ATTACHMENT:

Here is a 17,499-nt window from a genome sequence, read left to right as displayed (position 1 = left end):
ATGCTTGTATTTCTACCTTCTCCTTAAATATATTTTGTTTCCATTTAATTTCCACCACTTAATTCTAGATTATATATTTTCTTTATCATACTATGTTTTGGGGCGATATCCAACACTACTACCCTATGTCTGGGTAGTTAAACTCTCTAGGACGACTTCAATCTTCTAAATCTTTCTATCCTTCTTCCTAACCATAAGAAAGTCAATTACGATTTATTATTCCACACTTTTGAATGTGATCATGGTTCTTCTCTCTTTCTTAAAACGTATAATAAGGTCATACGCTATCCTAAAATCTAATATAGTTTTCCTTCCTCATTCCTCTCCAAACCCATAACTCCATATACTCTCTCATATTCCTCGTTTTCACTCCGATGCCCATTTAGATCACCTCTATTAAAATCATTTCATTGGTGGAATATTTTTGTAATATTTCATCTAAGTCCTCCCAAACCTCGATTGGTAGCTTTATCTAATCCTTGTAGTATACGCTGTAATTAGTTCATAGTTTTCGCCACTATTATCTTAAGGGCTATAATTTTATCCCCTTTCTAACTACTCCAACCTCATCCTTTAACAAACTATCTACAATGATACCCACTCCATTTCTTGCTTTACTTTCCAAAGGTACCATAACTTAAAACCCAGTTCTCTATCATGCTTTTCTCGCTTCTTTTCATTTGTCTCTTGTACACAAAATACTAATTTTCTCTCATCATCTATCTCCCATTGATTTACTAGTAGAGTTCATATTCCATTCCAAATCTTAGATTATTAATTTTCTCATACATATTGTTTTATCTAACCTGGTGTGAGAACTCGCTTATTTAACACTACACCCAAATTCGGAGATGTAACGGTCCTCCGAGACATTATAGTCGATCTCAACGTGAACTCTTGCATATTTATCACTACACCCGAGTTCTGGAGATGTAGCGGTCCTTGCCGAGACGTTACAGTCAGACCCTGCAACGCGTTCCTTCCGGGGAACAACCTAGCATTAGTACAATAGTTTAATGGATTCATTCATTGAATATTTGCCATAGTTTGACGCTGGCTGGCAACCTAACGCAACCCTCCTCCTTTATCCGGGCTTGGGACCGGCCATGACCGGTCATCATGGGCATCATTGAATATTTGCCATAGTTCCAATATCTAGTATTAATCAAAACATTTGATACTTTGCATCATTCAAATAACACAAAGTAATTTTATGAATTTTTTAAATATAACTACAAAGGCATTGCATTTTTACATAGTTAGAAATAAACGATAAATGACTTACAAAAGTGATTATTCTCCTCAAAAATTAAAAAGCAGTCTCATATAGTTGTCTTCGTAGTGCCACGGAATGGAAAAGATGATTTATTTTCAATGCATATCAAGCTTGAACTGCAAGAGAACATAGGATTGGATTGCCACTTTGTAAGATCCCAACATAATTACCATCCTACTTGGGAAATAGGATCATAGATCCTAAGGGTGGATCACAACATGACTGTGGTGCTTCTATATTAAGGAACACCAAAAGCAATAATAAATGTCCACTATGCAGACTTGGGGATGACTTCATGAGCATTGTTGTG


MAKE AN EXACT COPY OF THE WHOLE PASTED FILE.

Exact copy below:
Here is a 17,499-nt window from a genome sequence, read left to right as displayed (position 1 = left end):
ATGCTTGTATTTCTACCTTCTCCTTAAATATATTTTGTTTCCATTTAATTTCCACCACTTAATTCTAGATTATATATTTTCTTTATCATACTATGTTTTGGGGCGATATCCAACACTACTACCCTATGTCTGGGTAGTTAAACTCTCTAGGACGACTTCAATCTTCTAAATCTTTCTATCCTTCTTCCTAACCATAAGAAAGTCAATTACGATTTATTATTCCACACTTTTGAATGTGATCATGGTTCTTCTCTCTTTCTTAAAACGTATAATAAGGTCATACGCTATCCTAAAATCTAATATAGTTTTCCTTCCTCATTCCTCTCCAAACCCATAACTCCATATACTCTCTCATATTCCTCGTTTTCACTCCGATGCCCATTTAGATCACCTCTATTAAAATCATTTCATTGGTGGAATATTTTTGTAATATTTCATCTAAGTCCTCCCAAACCTCGATTGGTAGCTTTATCTAATCCTTGTAGTATACGCTGTAATTAGTTCATAGTTTTCGCCACTATTATCTTAAGGGCTATAATTTTATCCCCTTTCTAACTACTCCAACCTCATCCTTTAACAAACTATCTACAATGATACCCACTCCATTTCTTGCTTTACTTTCCAAAGGTACCATAACTTAAAACCCAGTTCTCTATCATGCTTTTCTCGCTTCTTTTCATTTGTCTCTTGTACACAAAATACTAATTTTCTCTCATCATCTATCTCCCATTGATTTACTAGTAGAGTTCATATTCCATTCCAAATCTTAGATTATTAATTTTCTCATACATATTGTTTTATCTAACCTGGTGTGAGAACTCGCTTATTTAACACTACACCCAAATTCGGAGATGTAACGGTCCTCCGAGACATTATAGTCGATCTCAACGTGAACTCTTGCATATTTATCACTACACCCGAGTTCTGGAGATGTAGCGGTCCTTGCCGAGACGTTACAGTCAGACCCTGCAACGCGTTCCTTCCGGGGAACAACCTAGCATTAGTACAATAGTTTAATGGATTCATTCATTGAATATTTGCCATAGTTTGACGCTGGCTGGCAACCTAACGCAACCCTCCTCCTTTATCCGGGCTTGGGACCGGCCATGACCGGTCATCATGGGCATCATTGAATATTTGCCATAGTTCCAATATCTAGTATTAATCAAAACATTTGATACTTTGCATCATTCAAATAACACAAAGTAATTTTATGAATTTTTTAAATATAACTACAAAGGCATTGCATTTTTACATAGTTAGAAATAAACGATAAATGACTTACAAAAGTGATTATTCTCCTCAAAAATTAAAAAGCAGTCTCATATAGTTGTCTTCGTAGTGCCACGGAATGGAAAAGATGATTTATTTTCAATGCATATCAAGCTTGAACTGCAAGAGAACATAGGATTGGATTGCCACTTTGTAAGATCCCAACATAATTACCATCCTACTTGGGAAATAGGATCATAGATCCTAAGGGTGGATCACAACATGACTGTGGTGCTTCTATATTAAGGAACACCAAAAGCAATAATAAATGTCCACTATGCAGACTTGGGGATGACTTCATGAGCATTGTTGTG